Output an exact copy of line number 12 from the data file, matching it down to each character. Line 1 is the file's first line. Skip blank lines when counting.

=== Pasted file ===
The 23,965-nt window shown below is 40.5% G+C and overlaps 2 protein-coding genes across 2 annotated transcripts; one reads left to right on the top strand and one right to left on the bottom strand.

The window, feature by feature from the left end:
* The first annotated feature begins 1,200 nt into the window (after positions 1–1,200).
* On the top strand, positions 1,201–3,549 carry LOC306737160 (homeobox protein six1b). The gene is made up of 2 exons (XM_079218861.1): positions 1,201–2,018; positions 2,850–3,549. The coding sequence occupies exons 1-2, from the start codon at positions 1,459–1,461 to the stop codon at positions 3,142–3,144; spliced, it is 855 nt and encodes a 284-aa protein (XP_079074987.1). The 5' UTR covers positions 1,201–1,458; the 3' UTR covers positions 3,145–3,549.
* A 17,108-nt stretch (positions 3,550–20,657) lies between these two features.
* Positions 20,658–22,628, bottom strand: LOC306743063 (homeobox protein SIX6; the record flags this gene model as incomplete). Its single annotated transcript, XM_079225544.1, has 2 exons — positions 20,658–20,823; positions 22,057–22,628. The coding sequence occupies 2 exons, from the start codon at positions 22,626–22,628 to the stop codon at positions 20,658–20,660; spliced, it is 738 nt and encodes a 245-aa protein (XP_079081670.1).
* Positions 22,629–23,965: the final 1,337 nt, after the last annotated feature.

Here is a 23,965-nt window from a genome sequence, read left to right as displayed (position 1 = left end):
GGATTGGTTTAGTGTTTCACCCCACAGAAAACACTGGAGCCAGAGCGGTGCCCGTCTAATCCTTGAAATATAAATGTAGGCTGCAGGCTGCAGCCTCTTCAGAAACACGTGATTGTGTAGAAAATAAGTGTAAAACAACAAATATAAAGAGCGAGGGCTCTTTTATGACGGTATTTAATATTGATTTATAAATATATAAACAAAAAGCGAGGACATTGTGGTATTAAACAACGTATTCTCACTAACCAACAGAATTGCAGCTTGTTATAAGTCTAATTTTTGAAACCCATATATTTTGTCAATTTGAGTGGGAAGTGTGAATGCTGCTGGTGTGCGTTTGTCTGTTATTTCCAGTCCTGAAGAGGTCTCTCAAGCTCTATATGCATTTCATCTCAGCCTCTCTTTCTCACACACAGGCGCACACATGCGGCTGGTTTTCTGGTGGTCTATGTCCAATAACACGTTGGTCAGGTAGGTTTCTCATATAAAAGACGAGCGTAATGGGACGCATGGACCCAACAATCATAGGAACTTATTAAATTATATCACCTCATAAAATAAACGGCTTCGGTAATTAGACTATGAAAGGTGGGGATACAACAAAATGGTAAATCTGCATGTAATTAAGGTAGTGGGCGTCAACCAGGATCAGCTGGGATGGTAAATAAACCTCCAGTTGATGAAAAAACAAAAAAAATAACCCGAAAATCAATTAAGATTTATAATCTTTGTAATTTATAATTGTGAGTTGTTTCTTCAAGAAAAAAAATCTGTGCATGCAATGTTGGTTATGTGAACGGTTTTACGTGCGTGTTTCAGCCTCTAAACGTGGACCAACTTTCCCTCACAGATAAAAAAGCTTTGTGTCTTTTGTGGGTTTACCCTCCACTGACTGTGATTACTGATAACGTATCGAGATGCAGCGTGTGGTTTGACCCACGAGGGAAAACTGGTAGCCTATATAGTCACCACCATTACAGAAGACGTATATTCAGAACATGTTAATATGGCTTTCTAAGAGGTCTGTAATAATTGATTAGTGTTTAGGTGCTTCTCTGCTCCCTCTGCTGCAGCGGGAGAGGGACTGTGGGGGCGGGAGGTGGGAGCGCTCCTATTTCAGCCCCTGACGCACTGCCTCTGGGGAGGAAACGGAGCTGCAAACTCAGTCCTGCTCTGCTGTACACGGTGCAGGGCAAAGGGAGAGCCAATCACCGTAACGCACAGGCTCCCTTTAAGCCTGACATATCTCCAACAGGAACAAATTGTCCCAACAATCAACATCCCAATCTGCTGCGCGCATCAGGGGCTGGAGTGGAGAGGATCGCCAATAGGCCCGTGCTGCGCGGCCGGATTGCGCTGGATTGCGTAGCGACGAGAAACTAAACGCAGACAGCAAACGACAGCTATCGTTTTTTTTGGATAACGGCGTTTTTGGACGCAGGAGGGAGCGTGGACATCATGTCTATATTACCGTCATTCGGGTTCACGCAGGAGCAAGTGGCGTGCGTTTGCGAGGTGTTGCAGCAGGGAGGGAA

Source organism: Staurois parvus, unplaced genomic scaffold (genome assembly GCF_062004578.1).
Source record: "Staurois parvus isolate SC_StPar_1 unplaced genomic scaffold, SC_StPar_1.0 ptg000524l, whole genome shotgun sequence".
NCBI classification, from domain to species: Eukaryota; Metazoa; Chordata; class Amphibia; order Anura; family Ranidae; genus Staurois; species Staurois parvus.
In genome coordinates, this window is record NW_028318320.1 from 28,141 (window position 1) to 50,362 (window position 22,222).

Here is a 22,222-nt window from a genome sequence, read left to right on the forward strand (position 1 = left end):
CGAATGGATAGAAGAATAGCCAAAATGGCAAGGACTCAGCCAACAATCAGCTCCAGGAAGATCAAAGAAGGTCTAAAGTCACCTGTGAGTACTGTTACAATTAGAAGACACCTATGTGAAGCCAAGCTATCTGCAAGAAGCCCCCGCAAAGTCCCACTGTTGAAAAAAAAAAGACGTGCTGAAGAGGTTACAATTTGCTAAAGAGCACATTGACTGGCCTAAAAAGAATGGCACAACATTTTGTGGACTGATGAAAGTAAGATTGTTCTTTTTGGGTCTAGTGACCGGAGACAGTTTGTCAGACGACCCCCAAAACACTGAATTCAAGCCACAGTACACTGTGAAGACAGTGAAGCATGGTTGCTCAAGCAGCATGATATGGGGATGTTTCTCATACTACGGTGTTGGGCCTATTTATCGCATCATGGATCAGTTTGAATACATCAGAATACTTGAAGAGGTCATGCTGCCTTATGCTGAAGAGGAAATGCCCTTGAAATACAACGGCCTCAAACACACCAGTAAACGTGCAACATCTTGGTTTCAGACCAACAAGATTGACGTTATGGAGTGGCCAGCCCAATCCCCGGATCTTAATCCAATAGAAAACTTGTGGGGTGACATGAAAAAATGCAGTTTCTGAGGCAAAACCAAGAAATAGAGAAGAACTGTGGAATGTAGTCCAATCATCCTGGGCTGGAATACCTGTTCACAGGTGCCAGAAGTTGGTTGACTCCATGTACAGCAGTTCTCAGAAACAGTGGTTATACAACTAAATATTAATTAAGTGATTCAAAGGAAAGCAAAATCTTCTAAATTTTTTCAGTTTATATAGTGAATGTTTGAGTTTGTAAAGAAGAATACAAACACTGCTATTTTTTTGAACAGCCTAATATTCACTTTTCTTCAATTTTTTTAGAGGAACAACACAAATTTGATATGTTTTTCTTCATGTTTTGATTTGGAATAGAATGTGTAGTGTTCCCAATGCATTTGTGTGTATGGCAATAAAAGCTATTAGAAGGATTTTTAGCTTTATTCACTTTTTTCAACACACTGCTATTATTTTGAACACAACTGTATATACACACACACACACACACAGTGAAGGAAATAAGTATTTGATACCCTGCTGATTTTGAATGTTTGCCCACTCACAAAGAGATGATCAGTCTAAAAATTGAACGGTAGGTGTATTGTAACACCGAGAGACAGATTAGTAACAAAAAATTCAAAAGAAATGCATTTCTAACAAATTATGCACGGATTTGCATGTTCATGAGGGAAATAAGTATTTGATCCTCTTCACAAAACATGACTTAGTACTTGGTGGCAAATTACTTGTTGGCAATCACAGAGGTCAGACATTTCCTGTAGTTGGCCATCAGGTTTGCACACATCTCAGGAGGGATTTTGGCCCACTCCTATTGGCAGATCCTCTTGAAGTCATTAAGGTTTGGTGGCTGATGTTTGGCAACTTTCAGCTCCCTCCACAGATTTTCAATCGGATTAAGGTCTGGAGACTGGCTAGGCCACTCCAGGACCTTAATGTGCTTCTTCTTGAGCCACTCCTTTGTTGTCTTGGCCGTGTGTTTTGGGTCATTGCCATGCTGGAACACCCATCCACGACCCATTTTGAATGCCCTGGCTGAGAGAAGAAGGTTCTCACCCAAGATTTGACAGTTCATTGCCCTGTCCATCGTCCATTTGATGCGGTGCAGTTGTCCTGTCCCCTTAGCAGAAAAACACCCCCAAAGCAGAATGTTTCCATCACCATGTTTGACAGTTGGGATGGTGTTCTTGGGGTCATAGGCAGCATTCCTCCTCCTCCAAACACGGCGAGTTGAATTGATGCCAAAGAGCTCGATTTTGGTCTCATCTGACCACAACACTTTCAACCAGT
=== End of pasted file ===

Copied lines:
NCBI classification, from domain to species: Eukaryota; Metazoa; Chordata; class Amphibia; order Anura; family Ranidae; genus Staurois; species Staurois parvus.